Crime-fighting high-tech spray comes to So. Fla.
FORT LAUDERDALE, Fla. (WSVN) -- A South Florida police department became the first one in the country to use a high-tech spray already being used to catch criminals overseas.
It only takes a drop of Smartwater CSI to identify burglars and link them to the scene of a crime, something that is otherwise very difficult to do, even with the assistance of surveillance video. "I knew who my robbers were, but they were getting away with it because I couldn't get the evidence to put them before the court and prove to a jury that we got the right people," said Phillip Cleary, the product's founder.
In his product demonstration, Cleary, a former British police officer, showed surveillance footage of masked jewelry robbers leaving a store. They were unaware that they were being sprayed with Smartwater CSI, which can be perceived in the video as a light mist.
The liquid is only visible as green spots when you shine a black light, also referred to as an ultraviolet light, on it. The perpetrators had no idea that with only one speckle of this substance they could be traced back to that specific store.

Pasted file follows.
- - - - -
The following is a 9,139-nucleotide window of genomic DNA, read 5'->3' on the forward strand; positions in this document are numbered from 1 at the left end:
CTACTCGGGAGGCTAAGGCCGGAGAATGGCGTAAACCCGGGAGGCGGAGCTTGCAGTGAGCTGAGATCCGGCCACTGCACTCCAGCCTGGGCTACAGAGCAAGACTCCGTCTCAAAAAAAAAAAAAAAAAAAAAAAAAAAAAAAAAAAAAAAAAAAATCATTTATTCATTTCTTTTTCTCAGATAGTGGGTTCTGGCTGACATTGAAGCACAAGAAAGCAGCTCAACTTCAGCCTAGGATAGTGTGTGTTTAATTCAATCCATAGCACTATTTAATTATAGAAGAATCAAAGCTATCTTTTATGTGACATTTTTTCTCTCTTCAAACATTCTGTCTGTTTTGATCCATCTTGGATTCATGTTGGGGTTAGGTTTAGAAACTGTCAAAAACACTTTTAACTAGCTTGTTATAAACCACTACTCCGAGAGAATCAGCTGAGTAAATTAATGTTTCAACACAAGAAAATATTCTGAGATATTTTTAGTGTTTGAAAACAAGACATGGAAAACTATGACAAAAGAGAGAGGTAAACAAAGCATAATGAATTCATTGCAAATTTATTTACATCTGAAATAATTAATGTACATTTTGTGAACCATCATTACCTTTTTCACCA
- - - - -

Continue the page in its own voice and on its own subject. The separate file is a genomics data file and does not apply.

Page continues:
In Britain, criminal suspects are routinely scanned with a black light. Each droplet of Smartwater CSI can be linked to only one location and none other.
The other application is for domestic use, before burglars strike. Home owners can spray a small amount of Smartwater CSI on their most valuable possessions, just enough to leave a mark. When police check pawn shops, this property could be identified immediately.
The City of Fort Lauderdale has embraced the crime-fighting tool with gusto. Signs reading "Thieves Beware" and featuring the Smartwater CSI logo have already been posted on city streets.
In February, families in South Middle River are going to receive free spray bottles. "We have about 500 residents in this area that we're going to be giving kits to," said Fort Lauderdale Police Chief Frank Adderly.
"We're using trust fund money, which does not affect our general fund," he added.
Fort Lauderdale Mayor Jack Seiler expressed his confidence that Cleary's spray would yield tangible results. "We're going to roll it out in Fort Lauderdale and let's see how successful we're going to be. I'll tell you how successful we're going to be: extremely," he said.
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